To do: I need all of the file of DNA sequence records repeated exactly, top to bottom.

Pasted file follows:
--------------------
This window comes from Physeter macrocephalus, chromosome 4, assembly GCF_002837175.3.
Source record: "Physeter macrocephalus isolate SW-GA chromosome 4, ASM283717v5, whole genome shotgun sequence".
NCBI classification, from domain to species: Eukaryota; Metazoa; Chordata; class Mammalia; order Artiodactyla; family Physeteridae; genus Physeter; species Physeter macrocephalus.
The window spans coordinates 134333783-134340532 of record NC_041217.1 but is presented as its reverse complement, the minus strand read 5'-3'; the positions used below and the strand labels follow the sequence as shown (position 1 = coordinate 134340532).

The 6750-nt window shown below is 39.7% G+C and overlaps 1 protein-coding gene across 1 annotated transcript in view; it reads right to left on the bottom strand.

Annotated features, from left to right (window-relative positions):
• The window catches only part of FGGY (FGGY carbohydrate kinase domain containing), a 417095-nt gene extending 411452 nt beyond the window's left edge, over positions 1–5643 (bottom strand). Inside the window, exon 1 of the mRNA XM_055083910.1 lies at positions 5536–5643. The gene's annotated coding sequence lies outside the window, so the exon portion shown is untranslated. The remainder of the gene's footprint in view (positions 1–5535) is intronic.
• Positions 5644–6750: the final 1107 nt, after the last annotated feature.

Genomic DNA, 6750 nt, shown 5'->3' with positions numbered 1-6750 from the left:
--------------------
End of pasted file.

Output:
This window comes from Physeter macrocephalus, chromosome 4, assembly GCF_002837175.3.
Source record: "Physeter macrocephalus isolate SW-GA chromosome 4, ASM283717v5, whole genome shotgun sequence".
NCBI classification, from domain to species: Eukaryota; Metazoa; Chordata; class Mammalia; order Artiodactyla; family Physeteridae; genus Physeter; species Physeter macrocephalus.
The window spans coordinates 134333783-134340532 of record NC_041217.1 but is presented as its reverse complement, the minus strand read 5'-3'; the positions used below and the strand labels follow the sequence as shown (position 1 = coordinate 134340532).

The 6750-nt window shown below is 39.7% G+C and overlaps 1 protein-coding gene across 1 annotated transcript in view; it reads right to left on the bottom strand.

Annotated features, from left to right (window-relative positions):
• The window catches only part of FGGY (FGGY carbohydrate kinase domain containing), a 417095-nt gene extending 411452 nt beyond the window's left edge, over positions 1–5643 (bottom strand). Inside the window, exon 1 of the mRNA XM_055083910.1 lies at positions 5536–5643. The gene's annotated coding sequence lies outside the window, so the exon portion shown is untranslated. The remainder of the gene's footprint in view (positions 1–5535) is intronic.
• Positions 5644–6750: the final 1107 nt, after the last annotated feature.

Genomic DNA, 6750 nt, shown 5'->3' with positions numbered 1-6750 from the left: